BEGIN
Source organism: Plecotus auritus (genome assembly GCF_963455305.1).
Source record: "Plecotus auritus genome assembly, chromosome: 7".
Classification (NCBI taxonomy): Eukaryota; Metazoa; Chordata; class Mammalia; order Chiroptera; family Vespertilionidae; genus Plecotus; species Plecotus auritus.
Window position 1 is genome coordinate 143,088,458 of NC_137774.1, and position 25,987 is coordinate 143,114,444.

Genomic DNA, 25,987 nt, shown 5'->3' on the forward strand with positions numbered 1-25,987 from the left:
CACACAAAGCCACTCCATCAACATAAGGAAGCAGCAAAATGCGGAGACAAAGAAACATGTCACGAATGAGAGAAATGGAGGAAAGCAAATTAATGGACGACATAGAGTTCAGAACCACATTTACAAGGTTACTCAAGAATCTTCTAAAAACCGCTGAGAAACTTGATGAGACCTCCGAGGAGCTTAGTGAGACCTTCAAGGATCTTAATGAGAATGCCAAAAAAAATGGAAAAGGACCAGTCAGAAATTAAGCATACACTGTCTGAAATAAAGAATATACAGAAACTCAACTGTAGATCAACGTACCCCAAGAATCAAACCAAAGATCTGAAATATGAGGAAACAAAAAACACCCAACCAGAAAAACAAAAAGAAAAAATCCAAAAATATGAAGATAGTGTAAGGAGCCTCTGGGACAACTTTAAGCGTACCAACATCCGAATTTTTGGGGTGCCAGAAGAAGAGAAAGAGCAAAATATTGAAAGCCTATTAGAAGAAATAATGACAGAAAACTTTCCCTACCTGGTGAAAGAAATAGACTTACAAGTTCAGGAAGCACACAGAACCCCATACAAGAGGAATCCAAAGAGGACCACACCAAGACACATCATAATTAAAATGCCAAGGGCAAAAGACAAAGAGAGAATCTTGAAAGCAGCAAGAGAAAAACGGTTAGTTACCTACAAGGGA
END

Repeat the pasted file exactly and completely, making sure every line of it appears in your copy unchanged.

Source organism: Plecotus auritus (genome assembly GCF_963455305.1).
Source record: "Plecotus auritus genome assembly, chromosome: 7".
Classification (NCBI taxonomy): Eukaryota; Metazoa; Chordata; class Mammalia; order Chiroptera; family Vespertilionidae; genus Plecotus; species Plecotus auritus.
Window position 1 is genome coordinate 143,088,458 of NC_137774.1, and position 25,987 is coordinate 143,114,444.

Genomic DNA, 25,987 nt, shown 5'->3' on the forward strand with positions numbered 1-25,987 from the left:
CACACAAAGCCACTCCATCAACATAAGGAAGCAGCAAAATGCGGAGACAAAGAAACATGTCACGAATGAGAGAAATGGAGGAAAGCAAATTAATGGACGACATAGAGTTCAGAACCACATTTACAAGGTTACTCAAGAATCTTCTAAAAACCGCTGAGAAACTTGATGAGACCTCCGAGGAGCTTAGTGAGACCTTCAAGGATCTTAATGAGAATGCCAAAAAAAATGGAAAAGGACCAGTCAGAAATTAAGCATACACTGTCTGAAATAAAGAATATACAGAAACTCAACTGTAGATCAACGTACCCCAAGAATCAAACCAAAGATCTGAAATATGAGGAAACAAAAAACACCCAACCAGAAAAACAAAAAGAAAAAATCCAAAAATATGAAGATAGTGTAAGGAGCCTCTGGGACAACTTTAAGCGTACCAACATCCGAATTTTTGGGGTGCCAGAAGAAGAGAAAGAGCAAAATATTGAAAGCCTATTAGAAGAAATAATGACAGAAAACTTTCCCTACCTGGTGAAAGAAATAGACTTACAAGTTCAGGAAGCACACAGAACCCCATACAAGAGGAATCCAAAGAGGACCACACCAAGACACATCATAATTAAAATGCCAAGGGCAAAAGACAAAGAGAGAATCTTGAAAGCAGCAAGAGAAAAACGGTTAGTTACCTACAAGGGA